It may help to consider more deeply why you choose what you choose. How does it serve you to maintain good relations with those you work with? Can you best do that through sugar, alcohol, and tiresome conversation? What do you value or even love about being with family? What is it doing for you and yours to take a trip during vacation time? What's behind the choice? A very simple question to ask yourself is, What do I hope to get from this? A nice follow-up question would be, Is this the best way to get it?
Clarity helps you get behind your choice.
If you're out of touch with the underlying aim or value, you may sabotage the very thing you're after. For example, let's say you want your kids to have grandparent time. If you focus on everything your parents or in-laws do that make you crazy, the kids may get grandparent time, but they may also get a confusing experience of divided loyalties; they may wonder if it's really okay for them to cozy up to these people you seem to despise. ... Choose clearly and consciously, and get behind your choice by connecting to, speaking about, and interacting with what you love and appreciate about these grandparent figures.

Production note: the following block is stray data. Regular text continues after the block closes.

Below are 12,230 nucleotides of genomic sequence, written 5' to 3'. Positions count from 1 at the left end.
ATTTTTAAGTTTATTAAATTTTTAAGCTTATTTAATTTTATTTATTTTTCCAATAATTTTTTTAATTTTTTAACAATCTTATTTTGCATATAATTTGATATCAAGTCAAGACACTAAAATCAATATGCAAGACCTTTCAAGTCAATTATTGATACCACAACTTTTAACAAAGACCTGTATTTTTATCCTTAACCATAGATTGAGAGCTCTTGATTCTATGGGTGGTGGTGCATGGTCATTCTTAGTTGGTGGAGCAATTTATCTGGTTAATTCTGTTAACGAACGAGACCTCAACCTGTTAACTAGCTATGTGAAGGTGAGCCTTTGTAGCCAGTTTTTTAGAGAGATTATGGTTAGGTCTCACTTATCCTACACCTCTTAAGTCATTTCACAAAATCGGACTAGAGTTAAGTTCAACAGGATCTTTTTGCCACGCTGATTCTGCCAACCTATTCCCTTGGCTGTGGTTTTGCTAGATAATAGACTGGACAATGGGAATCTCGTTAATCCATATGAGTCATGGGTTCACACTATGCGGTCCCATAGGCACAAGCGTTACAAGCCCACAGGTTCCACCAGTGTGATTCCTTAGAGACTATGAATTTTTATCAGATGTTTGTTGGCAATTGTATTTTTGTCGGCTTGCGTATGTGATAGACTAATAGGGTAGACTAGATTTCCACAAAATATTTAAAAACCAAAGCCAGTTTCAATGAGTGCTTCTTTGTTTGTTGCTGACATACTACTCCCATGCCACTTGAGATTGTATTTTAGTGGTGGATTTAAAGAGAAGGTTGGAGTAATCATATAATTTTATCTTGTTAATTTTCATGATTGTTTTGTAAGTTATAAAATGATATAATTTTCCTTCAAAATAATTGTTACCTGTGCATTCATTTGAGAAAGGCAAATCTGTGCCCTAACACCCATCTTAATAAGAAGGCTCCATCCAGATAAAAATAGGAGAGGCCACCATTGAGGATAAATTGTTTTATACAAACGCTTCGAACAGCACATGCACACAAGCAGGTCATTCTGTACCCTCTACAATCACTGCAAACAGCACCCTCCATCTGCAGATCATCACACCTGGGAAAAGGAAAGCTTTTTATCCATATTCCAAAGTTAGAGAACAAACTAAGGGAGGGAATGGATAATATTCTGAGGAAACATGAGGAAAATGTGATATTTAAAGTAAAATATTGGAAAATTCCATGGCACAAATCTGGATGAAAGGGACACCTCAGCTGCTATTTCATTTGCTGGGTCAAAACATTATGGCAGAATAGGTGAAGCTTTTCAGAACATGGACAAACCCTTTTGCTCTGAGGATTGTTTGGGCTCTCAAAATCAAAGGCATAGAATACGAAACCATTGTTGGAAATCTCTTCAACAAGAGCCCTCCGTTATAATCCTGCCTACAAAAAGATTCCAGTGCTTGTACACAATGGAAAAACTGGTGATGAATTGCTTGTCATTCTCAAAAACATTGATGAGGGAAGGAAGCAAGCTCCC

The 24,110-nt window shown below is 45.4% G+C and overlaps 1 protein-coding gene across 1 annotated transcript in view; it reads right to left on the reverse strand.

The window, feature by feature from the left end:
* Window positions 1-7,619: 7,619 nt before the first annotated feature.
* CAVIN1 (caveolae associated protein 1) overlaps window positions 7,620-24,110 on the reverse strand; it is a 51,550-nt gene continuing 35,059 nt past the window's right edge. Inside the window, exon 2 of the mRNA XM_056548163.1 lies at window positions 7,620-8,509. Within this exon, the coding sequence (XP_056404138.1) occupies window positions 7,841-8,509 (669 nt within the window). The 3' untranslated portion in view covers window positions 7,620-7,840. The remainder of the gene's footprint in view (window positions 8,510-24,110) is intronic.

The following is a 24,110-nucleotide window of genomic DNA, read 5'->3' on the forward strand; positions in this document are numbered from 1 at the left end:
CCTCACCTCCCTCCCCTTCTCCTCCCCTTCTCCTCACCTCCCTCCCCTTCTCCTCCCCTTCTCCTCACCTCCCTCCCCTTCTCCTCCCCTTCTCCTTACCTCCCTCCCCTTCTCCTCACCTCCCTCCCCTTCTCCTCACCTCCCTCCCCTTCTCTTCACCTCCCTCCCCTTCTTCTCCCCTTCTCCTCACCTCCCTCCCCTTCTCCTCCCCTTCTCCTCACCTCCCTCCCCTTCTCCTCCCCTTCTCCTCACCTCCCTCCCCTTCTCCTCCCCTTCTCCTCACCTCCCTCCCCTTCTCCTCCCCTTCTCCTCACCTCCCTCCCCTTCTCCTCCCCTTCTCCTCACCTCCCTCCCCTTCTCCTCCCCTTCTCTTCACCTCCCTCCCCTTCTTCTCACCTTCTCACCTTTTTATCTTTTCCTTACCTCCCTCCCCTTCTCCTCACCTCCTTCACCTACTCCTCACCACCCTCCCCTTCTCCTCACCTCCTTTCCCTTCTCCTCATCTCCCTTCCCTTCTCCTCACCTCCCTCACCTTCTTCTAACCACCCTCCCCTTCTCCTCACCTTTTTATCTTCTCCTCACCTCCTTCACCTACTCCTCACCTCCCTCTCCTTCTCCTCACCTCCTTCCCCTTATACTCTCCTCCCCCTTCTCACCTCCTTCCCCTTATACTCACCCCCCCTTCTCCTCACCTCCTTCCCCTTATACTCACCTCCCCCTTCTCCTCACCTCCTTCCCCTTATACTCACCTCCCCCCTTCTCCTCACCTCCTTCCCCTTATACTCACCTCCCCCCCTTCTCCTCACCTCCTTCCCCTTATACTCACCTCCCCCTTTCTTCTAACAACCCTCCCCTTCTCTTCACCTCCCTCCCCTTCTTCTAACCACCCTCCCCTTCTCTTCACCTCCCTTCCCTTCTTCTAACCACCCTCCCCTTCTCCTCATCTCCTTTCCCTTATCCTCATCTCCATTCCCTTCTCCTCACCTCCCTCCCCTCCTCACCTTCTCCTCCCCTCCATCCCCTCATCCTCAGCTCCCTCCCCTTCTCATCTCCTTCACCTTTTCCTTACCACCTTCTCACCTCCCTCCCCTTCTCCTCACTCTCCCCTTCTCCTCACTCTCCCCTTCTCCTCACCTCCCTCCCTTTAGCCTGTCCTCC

Support your choice with other choices.
You can also, as a way of life, be conscious of making ongoing choices to support an important choice you've made. You may, for example, support a holiday choice by choosing to take excellent care of yourself while in someone else's home or while others are in yours: carve out alone time, eat in a way that doesn't throw you off or make you feel bad about yourself, tune in to your true yes/no on/off responses so you're not perpetually doing what you don't really want to do. In this way, you can get 100 percent behind your choice by making sure you keep choosing toward what you need to support that choice—to make it possible or sustainable.
Have emotional support in place.
Since you could get thrown off despite your best clear choice-making, have someone in place you can call or pull aside so you can vent to a kind listener who will love and support you. When I need an ear, I go to someone who can compassionately hear whatever I'm feeling but won't treat me like a victim or support me in vilifying someone else. (This is very important to me.)